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The Peninsula

New Relations with an Old "Frenemy"

Published May 1, 2022

Incoming President Yoon Suk-yeol’s delegation arrived in Tokyo on April 24 for meetings with Japanese Prime Minister Fumio Kishida and other top officials. Building on Yoon’s message of engaging in a “future-oriented” partnership with Washington and Tokyo beyond the Korean Peninsula, the engagement suggested a subtle but important shift in the focus of the trilateral cooperation from deterring North Korea to balancing China’s assertiveness.

For the last 20 years, North Korea’s military threat motivated security cooperation between South Korea and Japan. For instance, both countries signed an intelligence-sharing agreement in 2016 to contain North Korea amid Pyongyang’s frequent nuclear and ballistic provocations. The agreement symbolized the first time that two governments agreed on the importance of trilateral cooperation with the United States.

However, Korea-Japan relations deteriorated in 2017 after the Moon Jae-in administration raised questions on the remembrance of Japan’s treatment of Koreans during WWII and Tokyo responded by removing South Korea from its preferred trading partner status in 2019.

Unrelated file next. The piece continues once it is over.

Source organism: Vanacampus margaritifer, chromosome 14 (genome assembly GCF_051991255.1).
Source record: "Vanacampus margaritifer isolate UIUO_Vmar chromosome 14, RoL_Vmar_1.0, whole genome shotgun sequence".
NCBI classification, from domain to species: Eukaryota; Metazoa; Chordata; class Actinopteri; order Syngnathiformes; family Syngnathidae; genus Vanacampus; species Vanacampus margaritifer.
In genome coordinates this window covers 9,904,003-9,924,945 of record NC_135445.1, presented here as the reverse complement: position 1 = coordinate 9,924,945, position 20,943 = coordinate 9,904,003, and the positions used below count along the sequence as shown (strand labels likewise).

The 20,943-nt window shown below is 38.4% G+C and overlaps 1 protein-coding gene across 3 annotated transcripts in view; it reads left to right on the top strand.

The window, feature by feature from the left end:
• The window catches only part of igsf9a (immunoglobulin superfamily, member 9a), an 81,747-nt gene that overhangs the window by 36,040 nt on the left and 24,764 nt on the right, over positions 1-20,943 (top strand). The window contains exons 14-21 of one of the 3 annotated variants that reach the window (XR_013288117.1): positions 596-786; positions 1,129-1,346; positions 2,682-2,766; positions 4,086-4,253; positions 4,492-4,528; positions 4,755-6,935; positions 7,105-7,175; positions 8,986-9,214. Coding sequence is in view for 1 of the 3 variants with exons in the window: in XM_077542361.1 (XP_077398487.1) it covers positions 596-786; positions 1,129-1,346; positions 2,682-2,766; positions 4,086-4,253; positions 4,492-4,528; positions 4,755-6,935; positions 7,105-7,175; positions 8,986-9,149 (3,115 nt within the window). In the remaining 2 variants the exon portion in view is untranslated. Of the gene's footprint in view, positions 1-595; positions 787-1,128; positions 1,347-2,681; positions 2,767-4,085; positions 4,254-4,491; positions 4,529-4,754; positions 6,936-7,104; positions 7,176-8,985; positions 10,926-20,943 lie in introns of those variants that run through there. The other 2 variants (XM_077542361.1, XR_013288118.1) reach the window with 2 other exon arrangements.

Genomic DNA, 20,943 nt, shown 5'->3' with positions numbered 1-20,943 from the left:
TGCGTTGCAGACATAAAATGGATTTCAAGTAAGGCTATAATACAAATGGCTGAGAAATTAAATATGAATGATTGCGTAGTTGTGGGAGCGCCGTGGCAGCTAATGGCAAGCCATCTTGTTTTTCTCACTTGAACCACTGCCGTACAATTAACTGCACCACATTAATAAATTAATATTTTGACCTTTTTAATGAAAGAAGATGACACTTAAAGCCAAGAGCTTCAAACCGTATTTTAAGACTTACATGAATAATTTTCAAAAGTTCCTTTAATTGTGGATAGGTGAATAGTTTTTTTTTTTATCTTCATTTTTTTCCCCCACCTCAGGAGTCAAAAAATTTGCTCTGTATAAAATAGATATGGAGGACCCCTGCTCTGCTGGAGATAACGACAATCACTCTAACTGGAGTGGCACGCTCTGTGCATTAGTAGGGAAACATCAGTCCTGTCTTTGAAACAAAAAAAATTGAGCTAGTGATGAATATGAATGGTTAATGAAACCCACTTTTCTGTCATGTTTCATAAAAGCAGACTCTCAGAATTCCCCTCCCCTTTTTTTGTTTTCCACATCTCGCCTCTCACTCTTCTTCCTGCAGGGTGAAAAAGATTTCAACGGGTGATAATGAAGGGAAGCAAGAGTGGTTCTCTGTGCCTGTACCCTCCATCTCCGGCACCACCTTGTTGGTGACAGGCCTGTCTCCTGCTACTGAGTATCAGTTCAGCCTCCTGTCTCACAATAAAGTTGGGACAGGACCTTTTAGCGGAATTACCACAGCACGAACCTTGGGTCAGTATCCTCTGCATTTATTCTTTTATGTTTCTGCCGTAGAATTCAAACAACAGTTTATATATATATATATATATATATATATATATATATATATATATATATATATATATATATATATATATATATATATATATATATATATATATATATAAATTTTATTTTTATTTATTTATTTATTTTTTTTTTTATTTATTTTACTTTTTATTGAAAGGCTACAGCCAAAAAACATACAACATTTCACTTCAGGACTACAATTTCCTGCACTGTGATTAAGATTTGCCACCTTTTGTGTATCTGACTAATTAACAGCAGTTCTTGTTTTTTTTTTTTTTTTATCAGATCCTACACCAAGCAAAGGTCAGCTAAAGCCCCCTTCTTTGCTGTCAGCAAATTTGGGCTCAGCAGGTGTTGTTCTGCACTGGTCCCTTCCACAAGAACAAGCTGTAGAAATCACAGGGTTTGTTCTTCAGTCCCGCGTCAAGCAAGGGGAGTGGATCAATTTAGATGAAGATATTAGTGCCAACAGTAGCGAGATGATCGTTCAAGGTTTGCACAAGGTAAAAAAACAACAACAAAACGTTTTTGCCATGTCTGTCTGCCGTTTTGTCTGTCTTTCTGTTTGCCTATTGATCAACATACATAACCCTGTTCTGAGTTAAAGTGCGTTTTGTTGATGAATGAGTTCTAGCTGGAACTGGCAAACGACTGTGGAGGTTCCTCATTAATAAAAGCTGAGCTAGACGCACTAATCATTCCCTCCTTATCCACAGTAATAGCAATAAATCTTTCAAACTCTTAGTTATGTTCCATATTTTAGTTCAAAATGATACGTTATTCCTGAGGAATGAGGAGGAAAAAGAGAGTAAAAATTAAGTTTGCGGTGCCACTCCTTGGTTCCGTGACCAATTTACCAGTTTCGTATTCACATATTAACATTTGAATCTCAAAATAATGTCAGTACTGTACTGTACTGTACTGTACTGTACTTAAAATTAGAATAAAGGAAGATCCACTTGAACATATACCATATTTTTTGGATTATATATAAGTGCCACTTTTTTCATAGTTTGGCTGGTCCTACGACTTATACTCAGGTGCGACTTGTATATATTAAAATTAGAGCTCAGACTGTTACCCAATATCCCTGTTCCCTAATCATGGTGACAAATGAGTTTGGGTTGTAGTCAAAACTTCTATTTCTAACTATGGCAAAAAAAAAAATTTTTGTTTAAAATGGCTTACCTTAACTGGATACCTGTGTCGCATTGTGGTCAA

Coming into this fraught relationship, President-elect Yoon has signaled his intention to improve the relationship. While North Korea’s provocative missile tests earlier this year may be contributing to this push, the growing public hostility toward China’s assertiveness may also act as a major driver of this policy shift. According to the Pew Research Center’s poll in 2020, the public in both Seoul and Tokyo shared unfavorable views of China. This convergence in public opinion, particularly among younger generations, may facilitate the push for further trilateral cooperation going forward.

This briefing comes from Korea View, a weekly newsletter published by the Korea Economic Institute. Korea View aims to cover developments that reveal trends on the Korean Peninsula but receive little attention in the United States. If you would like to sign up, please find the online form here.

Korea View was edited by Yong Kwon with the help of Kayla Harris, David Lee, Sarah Marshall, and Mai Anna Pressley. Picture provided by Yoon Suk-yeol’s delegation.

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